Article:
An anti-gay group is attacking Catholic Relief Services (CRS) after the same-gender marriage of one of its senior executives became public. The public criticism has caused leaders of CRS, the U.S. bishops’ international aid organization, to announce it is “in deliberations” about how to respond to this employment situation.
Rick Estridge is vice president for overseas finance with sixteen years experience at Catholic Relief Services, headquartered in Baltimore. He married his husband two years ago following Maryland’s passage of marriage equality, according to The Advocate.
Information about Estridge’s marriage became public after Michael Hichborn of the Lepanto Institute, a recently formed right-wing organization, began extensive digging into Estridge’s social media profiles and legal documents. The Advocate described an interesting fact about Lepanto:
“Hichborn may be the organization’s only member; no other names are listed on the institute’s website, and posts to the organization’s Facebook page are written in the first person.”
This group, founded last November, has focused its attacks on the Catholic identity of Catholic Relief Services. Responding to media inquiries, CRS spokesperson Tom Price said:
” ‘At this point we are in deliberations on this matter’…Later in the week, he said nothing had changed and that the group would make no further comment. Price also confirmed that Catholic Relief Services does not have a policy regarding the employment of openly LGBT people or on nondiscrimination.”
This tense situation has the potential to get much worse if these deliberations lead to Estridge’s firing or resignation.
Hichborn’s online postings on the Lepanto Institute’s website assault LGBT people’s very dignity in obnoxious ways now uncommon among even the most virulently anti-gay voices. Neither CRS nor any church organization should allow solitary figures with hateful agendas to control their operations, especially when doing so means they actually undermine their Catholic identity by discriminating against LGBT persons.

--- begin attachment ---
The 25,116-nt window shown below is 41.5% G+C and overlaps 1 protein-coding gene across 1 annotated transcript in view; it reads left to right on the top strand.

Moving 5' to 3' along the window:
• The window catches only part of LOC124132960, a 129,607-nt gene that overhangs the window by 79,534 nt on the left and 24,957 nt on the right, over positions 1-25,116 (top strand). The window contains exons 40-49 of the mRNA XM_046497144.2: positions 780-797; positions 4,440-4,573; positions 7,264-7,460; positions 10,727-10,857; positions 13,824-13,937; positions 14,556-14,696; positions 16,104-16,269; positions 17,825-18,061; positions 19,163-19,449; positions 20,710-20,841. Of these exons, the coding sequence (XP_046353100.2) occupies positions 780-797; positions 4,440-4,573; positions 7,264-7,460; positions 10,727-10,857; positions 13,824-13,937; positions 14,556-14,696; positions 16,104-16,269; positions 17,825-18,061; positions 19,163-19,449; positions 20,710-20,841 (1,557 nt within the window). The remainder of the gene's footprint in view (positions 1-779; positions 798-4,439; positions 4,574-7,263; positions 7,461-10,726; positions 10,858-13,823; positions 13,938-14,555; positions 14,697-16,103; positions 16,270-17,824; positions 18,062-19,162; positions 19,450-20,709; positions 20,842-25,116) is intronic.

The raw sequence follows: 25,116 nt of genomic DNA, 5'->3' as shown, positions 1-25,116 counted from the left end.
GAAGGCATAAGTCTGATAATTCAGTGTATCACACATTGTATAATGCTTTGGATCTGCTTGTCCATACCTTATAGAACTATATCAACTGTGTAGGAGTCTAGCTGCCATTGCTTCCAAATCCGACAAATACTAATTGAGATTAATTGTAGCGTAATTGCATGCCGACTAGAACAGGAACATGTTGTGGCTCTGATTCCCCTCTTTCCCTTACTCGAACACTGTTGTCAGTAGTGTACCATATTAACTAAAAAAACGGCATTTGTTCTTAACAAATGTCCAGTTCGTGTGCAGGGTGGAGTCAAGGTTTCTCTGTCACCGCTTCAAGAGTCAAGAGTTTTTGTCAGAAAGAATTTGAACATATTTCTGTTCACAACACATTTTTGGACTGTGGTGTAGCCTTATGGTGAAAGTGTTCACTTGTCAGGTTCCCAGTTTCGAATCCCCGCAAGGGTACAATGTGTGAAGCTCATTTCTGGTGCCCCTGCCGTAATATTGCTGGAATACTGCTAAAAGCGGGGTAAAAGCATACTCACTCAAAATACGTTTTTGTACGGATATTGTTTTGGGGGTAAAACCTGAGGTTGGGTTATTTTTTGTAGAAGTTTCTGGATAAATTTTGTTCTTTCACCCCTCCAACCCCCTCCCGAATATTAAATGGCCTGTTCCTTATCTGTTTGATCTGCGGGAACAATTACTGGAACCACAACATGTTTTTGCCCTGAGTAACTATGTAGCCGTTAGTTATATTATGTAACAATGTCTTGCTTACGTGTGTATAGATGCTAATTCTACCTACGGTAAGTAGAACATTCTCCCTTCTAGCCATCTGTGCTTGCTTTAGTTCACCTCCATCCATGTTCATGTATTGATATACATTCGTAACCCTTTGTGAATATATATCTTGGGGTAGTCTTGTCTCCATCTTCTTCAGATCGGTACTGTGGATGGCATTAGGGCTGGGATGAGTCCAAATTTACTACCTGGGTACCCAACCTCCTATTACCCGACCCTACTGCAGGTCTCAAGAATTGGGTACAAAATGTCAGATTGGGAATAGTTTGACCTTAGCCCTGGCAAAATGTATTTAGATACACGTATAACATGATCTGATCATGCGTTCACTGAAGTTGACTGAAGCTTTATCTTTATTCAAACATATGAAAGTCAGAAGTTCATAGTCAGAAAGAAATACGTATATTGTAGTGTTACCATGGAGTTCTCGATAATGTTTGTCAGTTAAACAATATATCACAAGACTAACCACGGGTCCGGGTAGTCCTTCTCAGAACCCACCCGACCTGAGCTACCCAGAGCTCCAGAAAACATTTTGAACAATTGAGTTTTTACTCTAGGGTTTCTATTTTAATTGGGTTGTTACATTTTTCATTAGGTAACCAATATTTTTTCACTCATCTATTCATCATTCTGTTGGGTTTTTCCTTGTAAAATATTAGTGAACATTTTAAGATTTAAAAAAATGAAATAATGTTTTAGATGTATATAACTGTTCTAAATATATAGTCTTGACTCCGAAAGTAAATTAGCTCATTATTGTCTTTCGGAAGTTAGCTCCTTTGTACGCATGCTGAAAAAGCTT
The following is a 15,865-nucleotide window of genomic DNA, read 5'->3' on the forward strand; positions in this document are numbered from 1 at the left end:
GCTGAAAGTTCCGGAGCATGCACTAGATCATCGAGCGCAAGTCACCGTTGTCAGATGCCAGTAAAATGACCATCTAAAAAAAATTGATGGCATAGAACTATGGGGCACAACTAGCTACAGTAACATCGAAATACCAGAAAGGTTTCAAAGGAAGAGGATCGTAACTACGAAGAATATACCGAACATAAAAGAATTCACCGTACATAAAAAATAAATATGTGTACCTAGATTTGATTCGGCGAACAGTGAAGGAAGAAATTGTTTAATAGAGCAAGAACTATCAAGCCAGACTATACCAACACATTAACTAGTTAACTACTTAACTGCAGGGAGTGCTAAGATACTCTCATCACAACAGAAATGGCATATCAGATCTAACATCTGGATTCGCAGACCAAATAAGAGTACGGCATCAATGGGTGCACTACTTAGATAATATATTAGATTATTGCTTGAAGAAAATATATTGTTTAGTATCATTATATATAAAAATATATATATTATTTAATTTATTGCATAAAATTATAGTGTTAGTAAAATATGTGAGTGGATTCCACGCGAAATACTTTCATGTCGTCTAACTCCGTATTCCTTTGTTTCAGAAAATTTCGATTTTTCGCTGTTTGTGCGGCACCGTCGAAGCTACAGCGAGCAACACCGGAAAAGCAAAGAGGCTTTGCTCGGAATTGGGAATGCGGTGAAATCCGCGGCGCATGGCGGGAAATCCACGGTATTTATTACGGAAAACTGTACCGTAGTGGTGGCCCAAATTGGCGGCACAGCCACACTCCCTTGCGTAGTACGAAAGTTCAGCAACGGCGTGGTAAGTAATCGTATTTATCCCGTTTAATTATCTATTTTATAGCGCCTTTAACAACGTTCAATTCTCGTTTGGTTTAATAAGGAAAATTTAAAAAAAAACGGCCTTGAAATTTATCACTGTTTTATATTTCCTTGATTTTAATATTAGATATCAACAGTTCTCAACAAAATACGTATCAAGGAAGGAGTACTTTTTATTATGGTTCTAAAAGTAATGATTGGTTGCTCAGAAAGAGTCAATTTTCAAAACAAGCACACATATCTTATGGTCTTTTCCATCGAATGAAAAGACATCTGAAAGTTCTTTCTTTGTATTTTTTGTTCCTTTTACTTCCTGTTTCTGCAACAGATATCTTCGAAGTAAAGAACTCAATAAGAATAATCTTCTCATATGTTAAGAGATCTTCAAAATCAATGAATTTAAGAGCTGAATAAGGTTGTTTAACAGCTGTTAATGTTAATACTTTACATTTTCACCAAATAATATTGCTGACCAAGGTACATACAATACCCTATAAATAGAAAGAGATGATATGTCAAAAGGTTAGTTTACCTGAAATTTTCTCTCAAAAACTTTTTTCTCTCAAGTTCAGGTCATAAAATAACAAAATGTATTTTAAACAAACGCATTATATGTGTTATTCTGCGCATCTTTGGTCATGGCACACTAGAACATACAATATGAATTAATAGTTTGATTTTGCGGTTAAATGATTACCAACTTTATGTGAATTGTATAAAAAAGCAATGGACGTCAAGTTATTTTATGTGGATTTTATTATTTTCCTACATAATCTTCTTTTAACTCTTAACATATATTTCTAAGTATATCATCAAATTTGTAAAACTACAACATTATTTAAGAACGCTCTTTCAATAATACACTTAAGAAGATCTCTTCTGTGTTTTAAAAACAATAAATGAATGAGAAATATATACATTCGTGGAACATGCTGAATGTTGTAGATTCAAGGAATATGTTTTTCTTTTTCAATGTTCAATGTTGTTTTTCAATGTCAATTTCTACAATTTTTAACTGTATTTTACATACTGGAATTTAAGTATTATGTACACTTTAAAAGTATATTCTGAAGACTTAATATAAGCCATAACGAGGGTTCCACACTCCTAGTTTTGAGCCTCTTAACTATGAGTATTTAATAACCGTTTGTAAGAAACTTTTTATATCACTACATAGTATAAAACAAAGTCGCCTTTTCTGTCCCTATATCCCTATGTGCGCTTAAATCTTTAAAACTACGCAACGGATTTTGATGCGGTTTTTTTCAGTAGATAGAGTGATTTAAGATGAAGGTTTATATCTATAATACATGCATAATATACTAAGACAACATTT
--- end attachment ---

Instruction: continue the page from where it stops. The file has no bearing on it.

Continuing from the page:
Catholic Relief Services is a bright light in the U.S. bishops’ otherwise tarnished activities, helping more than 100 million of the world’s poorest in 93 countries each year. Through emergency relief, international development, and advocacy at home, CRS concretely enacts the American church’s commitment to justice, and it lives out, in a most full way, the Catholic identity presently attacked.
I personally witnessed CRS’ power last summer while chaperoning high school students in a program where they learned how to be effective advocates for social justice. CRS’s staff assistance helped prepare the students for a day of lobbying at the Capitol the following day. The students, many of whom questioned their place in the church, particularly over lack of LGBT inclusion, came alive when they saw the Gospel really lived out.
To force out a dedicated employee for being gay after sixteen years of service is an unjust act, deeply undermining Catholic Relief Services’ otherwise powerful Gospel witness. We strongly urge Carolyn Woo, CEO, and other decision makers to stand by Rick Estridge and other LGBT church workers, whose dedicated service to the Gospel and those in poverty is what matters, not sexual orientation.
If you would also like to contact Catholic Relief Services through email or phone, you can do so here.
For Bondings 2.0‘s full coverage of this story, and other LGBT-related church worker disputes, click the ‘Employment Issues‘ category to the right or here. You can click here to find a full listing of the almost 50 incidents since 2008 where church workers have lost their jobs over LGBT identity, same-sex marriages, or public support for equality.
–Bob Shine, New Ways Ministry